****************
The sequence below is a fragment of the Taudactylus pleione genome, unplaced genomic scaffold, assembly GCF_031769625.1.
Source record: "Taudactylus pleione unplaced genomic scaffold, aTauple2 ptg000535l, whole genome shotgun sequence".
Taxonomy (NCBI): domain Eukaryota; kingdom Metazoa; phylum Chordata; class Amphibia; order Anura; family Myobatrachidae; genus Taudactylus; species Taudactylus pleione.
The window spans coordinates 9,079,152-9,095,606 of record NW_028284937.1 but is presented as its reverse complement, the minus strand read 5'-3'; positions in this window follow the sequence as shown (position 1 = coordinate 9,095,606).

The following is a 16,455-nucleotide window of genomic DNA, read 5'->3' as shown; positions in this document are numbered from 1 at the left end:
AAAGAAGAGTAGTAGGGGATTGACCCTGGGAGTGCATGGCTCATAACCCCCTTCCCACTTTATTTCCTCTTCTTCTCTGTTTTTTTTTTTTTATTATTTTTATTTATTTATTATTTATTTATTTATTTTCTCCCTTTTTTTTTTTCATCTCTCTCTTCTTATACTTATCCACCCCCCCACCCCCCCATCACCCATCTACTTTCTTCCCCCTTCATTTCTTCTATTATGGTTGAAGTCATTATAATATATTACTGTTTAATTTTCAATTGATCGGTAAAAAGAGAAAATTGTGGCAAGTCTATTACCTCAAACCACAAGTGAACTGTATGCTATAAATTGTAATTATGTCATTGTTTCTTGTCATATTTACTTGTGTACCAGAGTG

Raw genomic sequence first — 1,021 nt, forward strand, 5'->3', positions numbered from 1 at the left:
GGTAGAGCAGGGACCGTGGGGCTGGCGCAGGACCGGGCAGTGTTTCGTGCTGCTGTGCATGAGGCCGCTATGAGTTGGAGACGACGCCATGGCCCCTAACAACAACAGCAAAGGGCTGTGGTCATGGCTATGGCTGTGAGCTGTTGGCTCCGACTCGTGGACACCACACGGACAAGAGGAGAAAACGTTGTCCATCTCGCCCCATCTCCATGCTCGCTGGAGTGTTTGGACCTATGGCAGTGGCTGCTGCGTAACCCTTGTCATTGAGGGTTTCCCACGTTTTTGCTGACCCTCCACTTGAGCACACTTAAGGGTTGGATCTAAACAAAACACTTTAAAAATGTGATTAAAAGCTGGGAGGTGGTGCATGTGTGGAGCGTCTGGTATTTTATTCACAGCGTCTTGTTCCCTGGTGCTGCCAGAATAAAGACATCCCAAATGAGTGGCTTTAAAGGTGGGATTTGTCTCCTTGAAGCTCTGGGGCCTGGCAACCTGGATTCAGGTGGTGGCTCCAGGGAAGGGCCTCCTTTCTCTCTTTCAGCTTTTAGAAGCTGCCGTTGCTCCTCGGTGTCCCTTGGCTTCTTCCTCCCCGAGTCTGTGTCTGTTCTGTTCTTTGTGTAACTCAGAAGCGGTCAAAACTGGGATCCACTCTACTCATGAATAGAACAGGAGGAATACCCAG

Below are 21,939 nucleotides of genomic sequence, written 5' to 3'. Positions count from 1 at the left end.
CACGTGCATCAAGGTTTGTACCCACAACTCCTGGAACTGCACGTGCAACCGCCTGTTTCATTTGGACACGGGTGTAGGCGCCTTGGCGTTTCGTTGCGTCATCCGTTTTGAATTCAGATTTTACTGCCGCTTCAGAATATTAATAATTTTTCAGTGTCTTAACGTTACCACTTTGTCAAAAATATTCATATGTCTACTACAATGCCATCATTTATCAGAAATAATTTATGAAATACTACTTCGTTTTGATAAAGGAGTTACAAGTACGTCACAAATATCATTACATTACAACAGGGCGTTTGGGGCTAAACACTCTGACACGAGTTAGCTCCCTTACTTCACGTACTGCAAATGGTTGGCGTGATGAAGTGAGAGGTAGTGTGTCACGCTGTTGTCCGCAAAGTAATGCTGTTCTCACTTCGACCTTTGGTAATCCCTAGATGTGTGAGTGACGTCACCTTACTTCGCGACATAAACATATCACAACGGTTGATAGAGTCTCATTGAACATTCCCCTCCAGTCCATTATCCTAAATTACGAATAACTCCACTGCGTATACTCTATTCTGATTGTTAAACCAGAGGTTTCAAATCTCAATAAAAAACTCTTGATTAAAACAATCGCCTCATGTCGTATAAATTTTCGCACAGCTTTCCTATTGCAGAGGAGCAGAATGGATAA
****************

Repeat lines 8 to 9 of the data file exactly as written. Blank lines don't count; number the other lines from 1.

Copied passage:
GGTAGAGCAGGGACCGTGGGGCTGGCGCAGGACCGGGCAGTGTTTCGTGCTGCTGTGCATGAGGCCGCTATGAGTTGGAGACGACGCCATGGCCCCTAACAACAACAGCAAAGGGCTGTGGTCATGGCTATGGCTGTGAGCTGTTGGCTCCGACTCGTGGACACCACACGGACAAGAGGAGAAAACGTTGTCCATCTCGCCCCATCTCCATGCTCGCTGGAGTGTTTGGACCTATGGCAGTGGCTGCTGCGTAACCCTTGTCATTGAGGGTTTCCCACGTTTTTGCTGACCCTCCACTTGAGCACACTTAAGGGTTGGATCTAAACAAAACACTTTAAAAATGTGATTAAAAGCTGGGAGGTGGTGCATGTGTGGAGCGTCTGGTATTTTATTCACAGCGTCTTGTTCCCTGGTGCTGCCAGAATAAAGACATCCCAAATGAGTGGCTTTAAAGGTGGGATTTGTCTCCTTGAAGCTCTGGGGCCTGGCAACCTGGATTCAGGTGGTGGCTCCAGGGAAGGGCCTCCTTTCTCTCTTTCAGCTTTTAGAAGCTGCCGTTGCTCCTCGGTGTCCCTTGGCTTCTTCCTCCCCGAGTCTGTGTCTGTTCTGTTCTTTGTGTAACTCAGAAGCGGTCAAAACTGGGATCCACTCTACTCATGAATAGAACAGGAGGAATACCCAG

Below are 21,939 nucleotides of genomic sequence, written 5' to 3'. Positions count from 1 at the left end.